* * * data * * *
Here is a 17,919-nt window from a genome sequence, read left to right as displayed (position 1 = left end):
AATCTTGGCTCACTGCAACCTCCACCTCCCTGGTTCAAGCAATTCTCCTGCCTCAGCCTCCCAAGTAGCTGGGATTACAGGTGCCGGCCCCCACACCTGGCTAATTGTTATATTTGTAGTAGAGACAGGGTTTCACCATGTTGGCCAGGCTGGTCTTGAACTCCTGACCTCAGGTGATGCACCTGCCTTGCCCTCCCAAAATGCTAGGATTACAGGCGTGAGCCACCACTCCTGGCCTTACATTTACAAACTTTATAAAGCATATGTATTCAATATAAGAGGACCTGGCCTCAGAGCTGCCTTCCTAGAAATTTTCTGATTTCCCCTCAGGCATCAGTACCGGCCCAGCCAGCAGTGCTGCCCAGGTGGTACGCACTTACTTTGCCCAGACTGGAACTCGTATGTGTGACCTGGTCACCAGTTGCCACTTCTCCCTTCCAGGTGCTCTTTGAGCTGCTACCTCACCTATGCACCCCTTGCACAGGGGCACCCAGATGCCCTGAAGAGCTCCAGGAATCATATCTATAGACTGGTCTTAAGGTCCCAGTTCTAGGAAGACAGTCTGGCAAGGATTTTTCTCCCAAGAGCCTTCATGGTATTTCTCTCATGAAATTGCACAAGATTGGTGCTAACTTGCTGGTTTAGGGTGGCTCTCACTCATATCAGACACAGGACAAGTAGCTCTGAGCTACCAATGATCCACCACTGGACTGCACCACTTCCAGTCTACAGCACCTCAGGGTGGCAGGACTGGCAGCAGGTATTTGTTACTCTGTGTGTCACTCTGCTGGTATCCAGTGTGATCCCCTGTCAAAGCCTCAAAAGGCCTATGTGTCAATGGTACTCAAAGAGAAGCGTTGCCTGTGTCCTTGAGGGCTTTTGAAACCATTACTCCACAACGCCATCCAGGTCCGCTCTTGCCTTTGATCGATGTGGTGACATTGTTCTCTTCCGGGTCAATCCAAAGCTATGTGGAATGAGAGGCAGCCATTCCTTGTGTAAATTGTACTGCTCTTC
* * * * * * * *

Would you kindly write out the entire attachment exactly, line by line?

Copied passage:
Here is a 17,919-nt window from a genome sequence, read left to right as displayed (position 1 = left end):
AATCTTGGCTCACTGCAACCTCCACCTCCCTGGTTCAAGCAATTCTCCTGCCTCAGCCTCCCAAGTAGCTGGGATTACAGGTGCCGGCCCCCACACCTGGCTAATTGTTATATTTGTAGTAGAGACAGGGTTTCACCATGTTGGCCAGGCTGGTCTTGAACTCCTGACCTCAGGTGATGCACCTGCCTTGCCCTCCCAAAATGCTAGGATTACAGGCGTGAGCCACCACTCCTGGCCTTACATTTACAAACTTTATAAAGCATATGTATTCAATATAAGAGGACCTGGCCTCAGAGCTGCCTTCCTAGAAATTTTCTGATTTCCCCTCAGGCATCAGTACCGGCCCAGCCAGCAGTGCTGCCCAGGTGGTACGCACTTACTTTGCCCAGACTGGAACTCGTATGTGTGACCTGGTCACCAGTTGCCACTTCTCCCTTCCAGGTGCTCTTTGAGCTGCTACCTCACCTATGCACCCCTTGCACAGGGGCACCCAGATGCCCTGAAGAGCTCCAGGAATCATATCTATAGACTGGTCTTAAGGTCCCAGTTCTAGGAAGACAGTCTGGCAAGGATTTTTCTCCCAAGAGCCTTCATGGTATTTCTCTCATGAAATTGCACAAGATTGGTGCTAACTTGCTGGTTTAGGGTGGCTCTCACTCATATCAGACACAGGACAAGTAGCTCTGAGCTACCAATGATCCACCACTGGACTGCACCACTTCCAGTCTACAGCACCTCAGGGTGGCAGGACTGGCAGCAGGTATTTGTTACTCTGTGTGTCACTCTGCTGGTATCCAGTGTGATCCCCTGTCAAAGCCTCAAAAGGCCTATGTGTCAATGGTACTCAAAGAGAAGCGTTGCCTGTGTCCTTGAGGGCTTTTGAAACCATTACTCCACAACGCCATCCAGGTCCGCTCTTGCCTTTGATCGATGTGGTGACATTGTTCTCTTCCGGGTCAATCCAAAGCTATGTGGAATGAGAGGCAGCCATTCCTTGTGTAAATTGTACTGCTCTTC